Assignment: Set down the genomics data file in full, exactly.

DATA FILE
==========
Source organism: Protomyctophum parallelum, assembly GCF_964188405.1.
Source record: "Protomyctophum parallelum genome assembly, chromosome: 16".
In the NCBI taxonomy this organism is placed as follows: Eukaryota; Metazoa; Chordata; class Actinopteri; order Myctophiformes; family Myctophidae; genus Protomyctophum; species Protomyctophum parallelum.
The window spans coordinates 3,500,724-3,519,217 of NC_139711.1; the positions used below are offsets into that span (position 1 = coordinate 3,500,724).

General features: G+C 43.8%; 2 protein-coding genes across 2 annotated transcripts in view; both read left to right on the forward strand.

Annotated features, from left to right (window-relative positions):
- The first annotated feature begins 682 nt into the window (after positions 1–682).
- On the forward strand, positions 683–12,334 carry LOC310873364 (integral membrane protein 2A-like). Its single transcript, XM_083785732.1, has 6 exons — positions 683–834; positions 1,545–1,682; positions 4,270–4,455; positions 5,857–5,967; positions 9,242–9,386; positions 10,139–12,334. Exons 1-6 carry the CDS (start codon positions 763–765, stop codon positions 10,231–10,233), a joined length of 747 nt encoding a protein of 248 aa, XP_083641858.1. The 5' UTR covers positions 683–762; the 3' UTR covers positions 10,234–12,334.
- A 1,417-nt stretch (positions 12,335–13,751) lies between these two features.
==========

Source organism: Protomyctophum parallelum, assembly GCF_964188405.1.
Source record: "Protomyctophum parallelum genome assembly, chromosome: 16".
In the NCBI taxonomy this organism is placed as follows: Eukaryota; Metazoa; Chordata; class Actinopteri; order Myctophiformes; family Myctophidae; genus Protomyctophum; species Protomyctophum parallelum.
The window spans coordinates 3,500,724-3,519,217 of NC_139711.1; the positions used below are offsets into that span (position 1 = coordinate 3,500,724).

General features: G+C 43.8%; 2 protein-coding genes across 2 annotated transcripts in view; both read left to right on the forward strand.

Annotated features, from left to right (window-relative positions):
- The first annotated feature begins 682 nt into the window (after positions 1–682).
- On the forward strand, positions 683–12,334 carry LOC310873364 (integral membrane protein 2A-like). Its single transcript, XM_083785732.1, has 6 exons — positions 683–834; positions 1,545–1,682; positions 4,270–4,455; positions 5,857–5,967; positions 9,242–9,386; positions 10,139–12,334. Exons 1-6 carry the CDS (start codon positions 763–765, stop codon positions 10,231–10,233), a joined length of 747 nt encoding a protein of 248 aa, XP_083641858.1. The 5' UTR covers positions 683–762; the 3' UTR covers positions 10,234–12,334.
- A 1,417-nt stretch (positions 12,335–13,751) lies between these two features.